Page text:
We keep an emergency flashlight in the cabinet above the freezer in the kitchen. It’s one of those hand-crank jobs that we’ll bring out during Armageddon or the Zombie Apocalypse, after we’ve burned through all our batteries. As long as we keep cranking, we can generate enough light to see what we’re doing while opening our last can of pork ’n’ beans, but once we stop turning that handle, boy, the light fades quickly.
After 33 years in the newspaper business, I learned a thing or two about doing it daily. I also learned to not get attached to a great page layout or a crisp headline I’d written because, like as not, I’d soon see it in the bottom of the bird cage, and there’s nothing like seeing your labor of love covered in parakeet shit for killing any sense of self-importance.
But even after a career spent watching journalists and journalistic institutions die, I still wasn’t prepared for the harsh reality of blogging. Looking at my WordPress statistics, the thing that gets me is the incredibly short shelf life of the written word. Like my emergency flashlight, as long as I keep turning that crank I can generate light, but once I stop cranking like a fool, how quickly the light fades.
It’s not even about quality. I know I’ve written some bad posts, but I also know I’ve churned out some good ones, too. It really doesn’t seem to matter. Fact: Unless you’ve written a timeless classic, your writing will get dropped faster than a used prophylactic. We’re all just as good as the next new thing.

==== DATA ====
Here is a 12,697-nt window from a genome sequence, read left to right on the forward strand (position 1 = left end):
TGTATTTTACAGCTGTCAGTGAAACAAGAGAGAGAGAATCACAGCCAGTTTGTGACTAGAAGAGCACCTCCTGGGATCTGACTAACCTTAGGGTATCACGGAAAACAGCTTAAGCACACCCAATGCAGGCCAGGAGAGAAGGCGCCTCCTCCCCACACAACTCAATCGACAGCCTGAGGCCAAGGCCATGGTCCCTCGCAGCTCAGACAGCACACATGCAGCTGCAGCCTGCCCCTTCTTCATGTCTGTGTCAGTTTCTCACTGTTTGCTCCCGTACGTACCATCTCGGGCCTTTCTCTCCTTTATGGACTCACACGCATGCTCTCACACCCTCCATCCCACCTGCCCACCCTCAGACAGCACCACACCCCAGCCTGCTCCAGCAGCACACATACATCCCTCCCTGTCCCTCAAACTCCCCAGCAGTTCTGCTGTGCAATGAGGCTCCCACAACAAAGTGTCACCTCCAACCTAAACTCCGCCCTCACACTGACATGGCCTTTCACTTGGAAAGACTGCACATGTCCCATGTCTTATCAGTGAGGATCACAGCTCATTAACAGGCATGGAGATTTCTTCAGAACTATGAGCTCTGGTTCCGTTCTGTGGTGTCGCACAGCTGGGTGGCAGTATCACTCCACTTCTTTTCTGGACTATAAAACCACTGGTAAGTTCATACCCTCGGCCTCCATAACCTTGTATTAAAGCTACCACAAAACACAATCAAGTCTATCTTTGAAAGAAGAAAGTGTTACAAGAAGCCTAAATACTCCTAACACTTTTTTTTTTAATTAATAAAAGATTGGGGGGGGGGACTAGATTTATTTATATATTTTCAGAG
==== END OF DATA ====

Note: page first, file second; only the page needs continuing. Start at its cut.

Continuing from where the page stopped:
Bloggers take heart; it’s not just us.
More talented writers have much the same experience, but on a grander scale. Many excellent books enjoy their moment in the sun before falling into relative obscurity. Oh sure, you can still find them if you dig, but they’re buried by an ever-deepening strata of fresher, newer, brighter material. Consumers of words have little motivation to thrust in their shovels and turn over the soil because, well, they don’t have to.
I look at the books on my shelves and remember how much I enjoyed them, but at the same time I wonder how many are unknown to a younger audience because nobody is turning the hand-crank on these books anymore.
I’m guilty, too. I wonder how many classics I’ve missed because I waste too much time reading tripe from Buzzfeed, Huffpost, or some other purveyor of click-bait crap that keeps cranking and cranking and cranking, powered by battalions of unpaid interns who never get tired.
One thing should be clear, I’m not in the right frame of mind to write today, yet I write again anyway, railing against the inevitability of failure. I’m tired. Tired of watching good writing fail, and tired of watching good journalists die. Oh, and now Rupert’s fucking National Geographic, and another former colleague passed last week. And yes, in case you’re morbidly curious, he was out of work at the time.
For even the best writers and editors, it’s a loser’s game.
So I’ll just post this now, turn the crank a few times and watch its wan light flicker to life. It will be dark again by this time tomorrow, guaranteed.
All of us just crank it for ourselves, don’t we? We only stop when we awake from the dream and realize that it no longer feels good.